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A Web App in Rust - 09 A New Index Page

Welcome back! We've come a long way from our humble beginnings of printing hello world to now being able to register new users and submitting new posts. This chapter we'll update our index route that we had stubbed out last week.

Currently if we navigate to we will cause rust to panic, let's fix that!

The Index Route

What we want to do in our index route is to fetch all the posts sorted by date. We could add votes and weights to our posts so that the order can change but let's keep it simple. Our plan of attack will be to set up a database connection then query the posts table for all the entries. We will also need to do a join to get the user for each post, using the author field on the post.

Let's get started.


async fn index(tera: web::Data<Tera>) -> impl Responder {
    use schema::posts::dsl::{posts};
    use schema::users::dsl::{users};

    let connection = establish_connection();
    let all_posts :Vec<(Post, User)> = posts.inner_join(users)
        .expect("Error retrieving all posts.");

    let mut data = Context::new();
    data.insert("title", "Hacker Clone");
    data.insert("posts_users", &all_posts);

    let rendered = tera.render("index.html", &data).unwrap();
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We first bring in the domain specific languages for posts and users, as we will need information from both tables.

The next step is to establish our connection to the postgres database.

Next we will do query. Here we join our posts table to users and then our load function fill take in the connection and execute it. The load means that it will get all posts in the posts table.

The reason we can do an inner join is because diesel knows that it is joinable. When we first wrote our raw SQL back in the chapter on databases, we gave our author id field on posts the foreign key constraint.


    link VARCHAR,
    author INT NOT NULL,
    created_at TIMESTAMP NOT NULL,

    CONSTRAINT fk_author
        FOREIGN KEY(author)
            REFERENCES users(id)
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This constraint got written in our schema file as a joinable.


joinable!(posts -> users (author));
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This means that we can join our users table to our posts via the author field on our post.

Now that our query is returning a tuple of Post and User we'll need to update our template to reflect this. We also renamed our posts variable in our tera context to posts_users as this is more descriptive.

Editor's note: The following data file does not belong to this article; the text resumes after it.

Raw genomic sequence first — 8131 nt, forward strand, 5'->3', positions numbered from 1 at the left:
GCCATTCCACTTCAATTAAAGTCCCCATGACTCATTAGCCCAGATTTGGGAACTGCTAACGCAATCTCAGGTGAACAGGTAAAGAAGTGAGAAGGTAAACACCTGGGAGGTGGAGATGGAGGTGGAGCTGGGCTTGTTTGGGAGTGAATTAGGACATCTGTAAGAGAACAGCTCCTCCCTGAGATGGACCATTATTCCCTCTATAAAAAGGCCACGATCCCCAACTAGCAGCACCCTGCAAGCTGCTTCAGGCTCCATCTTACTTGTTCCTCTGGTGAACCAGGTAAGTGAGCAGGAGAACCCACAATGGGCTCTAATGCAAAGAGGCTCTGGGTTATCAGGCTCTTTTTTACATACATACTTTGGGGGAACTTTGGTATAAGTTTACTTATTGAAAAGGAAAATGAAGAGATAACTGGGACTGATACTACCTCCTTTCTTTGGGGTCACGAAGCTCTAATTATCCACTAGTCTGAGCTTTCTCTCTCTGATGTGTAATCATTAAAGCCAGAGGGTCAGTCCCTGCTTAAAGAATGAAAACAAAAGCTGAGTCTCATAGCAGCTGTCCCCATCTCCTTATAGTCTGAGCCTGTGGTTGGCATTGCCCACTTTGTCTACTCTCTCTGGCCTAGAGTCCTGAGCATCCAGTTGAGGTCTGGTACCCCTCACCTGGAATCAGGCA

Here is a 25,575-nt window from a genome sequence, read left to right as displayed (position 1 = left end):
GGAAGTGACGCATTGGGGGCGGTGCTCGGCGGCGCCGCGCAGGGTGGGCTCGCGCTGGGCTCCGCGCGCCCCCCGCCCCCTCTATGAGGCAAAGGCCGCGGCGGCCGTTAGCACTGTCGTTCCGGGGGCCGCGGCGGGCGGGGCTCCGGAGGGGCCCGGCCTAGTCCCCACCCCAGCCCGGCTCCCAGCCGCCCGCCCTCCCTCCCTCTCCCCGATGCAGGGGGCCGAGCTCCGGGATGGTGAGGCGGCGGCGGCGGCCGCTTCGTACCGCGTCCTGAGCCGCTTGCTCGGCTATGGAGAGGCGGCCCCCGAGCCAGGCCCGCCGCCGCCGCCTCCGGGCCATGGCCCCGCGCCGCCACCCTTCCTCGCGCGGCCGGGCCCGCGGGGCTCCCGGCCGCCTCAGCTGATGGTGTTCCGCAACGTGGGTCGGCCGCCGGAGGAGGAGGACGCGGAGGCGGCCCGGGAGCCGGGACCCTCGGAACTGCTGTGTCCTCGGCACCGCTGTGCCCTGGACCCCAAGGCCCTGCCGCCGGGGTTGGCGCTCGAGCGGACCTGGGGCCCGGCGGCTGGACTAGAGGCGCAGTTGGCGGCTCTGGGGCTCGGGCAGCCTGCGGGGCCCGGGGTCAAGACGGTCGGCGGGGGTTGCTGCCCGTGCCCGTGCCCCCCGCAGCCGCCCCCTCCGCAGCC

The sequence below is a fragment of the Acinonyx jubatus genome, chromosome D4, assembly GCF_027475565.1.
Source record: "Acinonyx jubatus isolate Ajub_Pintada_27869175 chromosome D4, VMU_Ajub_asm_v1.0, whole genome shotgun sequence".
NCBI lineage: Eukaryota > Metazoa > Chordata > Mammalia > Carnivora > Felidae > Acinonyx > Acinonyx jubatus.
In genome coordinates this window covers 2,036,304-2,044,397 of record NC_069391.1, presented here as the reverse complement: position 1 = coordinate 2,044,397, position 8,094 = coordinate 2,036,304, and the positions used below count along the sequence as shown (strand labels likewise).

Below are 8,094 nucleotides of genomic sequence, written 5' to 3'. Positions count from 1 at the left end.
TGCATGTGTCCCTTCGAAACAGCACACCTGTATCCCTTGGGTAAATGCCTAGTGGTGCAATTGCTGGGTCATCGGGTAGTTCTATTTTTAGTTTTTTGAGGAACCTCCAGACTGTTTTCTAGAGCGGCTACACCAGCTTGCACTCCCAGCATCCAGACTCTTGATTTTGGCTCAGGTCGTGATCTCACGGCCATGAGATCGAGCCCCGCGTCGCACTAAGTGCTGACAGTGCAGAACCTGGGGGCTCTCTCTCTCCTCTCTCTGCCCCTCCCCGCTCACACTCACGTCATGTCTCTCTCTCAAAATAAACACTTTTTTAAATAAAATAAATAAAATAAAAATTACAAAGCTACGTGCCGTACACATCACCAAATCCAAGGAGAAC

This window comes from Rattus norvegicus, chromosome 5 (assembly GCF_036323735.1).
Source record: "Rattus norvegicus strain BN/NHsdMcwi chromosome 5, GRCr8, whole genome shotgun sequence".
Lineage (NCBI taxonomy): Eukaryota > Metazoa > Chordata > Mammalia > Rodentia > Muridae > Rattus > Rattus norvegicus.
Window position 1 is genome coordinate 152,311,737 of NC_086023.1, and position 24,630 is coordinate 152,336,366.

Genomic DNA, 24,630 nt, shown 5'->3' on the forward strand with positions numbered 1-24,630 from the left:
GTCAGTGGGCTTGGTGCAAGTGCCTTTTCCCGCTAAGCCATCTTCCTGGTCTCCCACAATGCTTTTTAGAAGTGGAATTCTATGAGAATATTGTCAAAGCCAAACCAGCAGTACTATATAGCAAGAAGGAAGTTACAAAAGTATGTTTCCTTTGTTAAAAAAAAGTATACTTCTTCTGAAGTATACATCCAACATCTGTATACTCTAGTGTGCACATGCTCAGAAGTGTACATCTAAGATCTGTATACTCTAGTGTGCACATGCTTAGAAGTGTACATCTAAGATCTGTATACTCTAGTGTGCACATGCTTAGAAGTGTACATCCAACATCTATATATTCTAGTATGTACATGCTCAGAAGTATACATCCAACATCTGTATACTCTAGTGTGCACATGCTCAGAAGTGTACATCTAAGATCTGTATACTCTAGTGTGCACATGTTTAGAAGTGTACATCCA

{% extends "base.html" %}

{% block content %}        
{% for post_user in posts_users %}
{% set p = post_user[0] %}
{% set u = post_user[1] %}
    <a href="{{ }}">{{ p.title }}</a>
    <small>{{ u.username }}</small>
{% endfor %}
{% endblock %}

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The first item in our tuple is the post and the second is the user. With these 2 objects we can now build our index page.

We should be able to navigate to in our browsers now and see the posts that we have made.

! There we go! We have our index page all wired up now and we learned how to do joins to get data from other tables.

Now before we move on, let's do a quick update to our templates so we can access all of our routes without having to manually type them in. We can even clean up our index page so it formats a little bit better.


<!DOCTYPE html>
<html lang="en">
        <meta charset="utf-8">
body { font-size:18px; }
td { vertical-align:top; }
            Hi, <i>Friend</i>, to <b>HackerClone</b>
            <div style="float:right;">
                <button onclick="window.location.href='/login'">
                <button onclick="window.location.href='/signup'">
                    Sign Up
                <button onclick="window.location.href='/submission'">
                <button onclick="window.location.href='/logout'">
        {% block content %}
        {% endblock %}
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Here all we do is add a header and we make buttons for the various routes we set up. If we wanted we could making this template smarter and pass in the fact if we are logged in or not. Only logged in users should see the submit and logout button whereas only logged out users should see the login and signup button.

For now however, we'll leave it as it is.

Now for the index page.


{% extends "base.html" %}

{% block content %}        
    {% for post_user in posts_users %}
    {% set p = post_user[0] %}
    {% set u = post_user[1] %}
        <td>{{loop.index}}. </td>
        <a href="{{ }}">{{ p.title }}</a>
            submitted by 
            <a href="/user/{{u.username}}">
                {{ u.username }}
        <small><a href="/post/{{}}">comments</a></small>
        <small>{{ p.created_at }}</small>
    {% endfor %}
{% endblock %}
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Here we use table to format our posts and we also add some new information like our created at field on the post and we also added links to our user page and comments. For now ignore these as we will be wiring them up in the next chapter.

Now we have an index page and we have ours posts working fully! We can submit new posts and view them, let's get started on adding comments!

Top comments (1)

tonylee3737 profile image

Error occurs.
: data.insert("posts_users", &all_posts);
^^^^^^^^^^ the trait Serialize is not implemented for Post
*Fix here.

[derive(Debug, Queryable, Serialize)] <- add this Serialize

pub struct Post {
pub id: i32,
pub title: String,
pub link: Option,
pub author: i32,
pub created_at: chrono::NaiveDateTime,

Thanks for your effort :)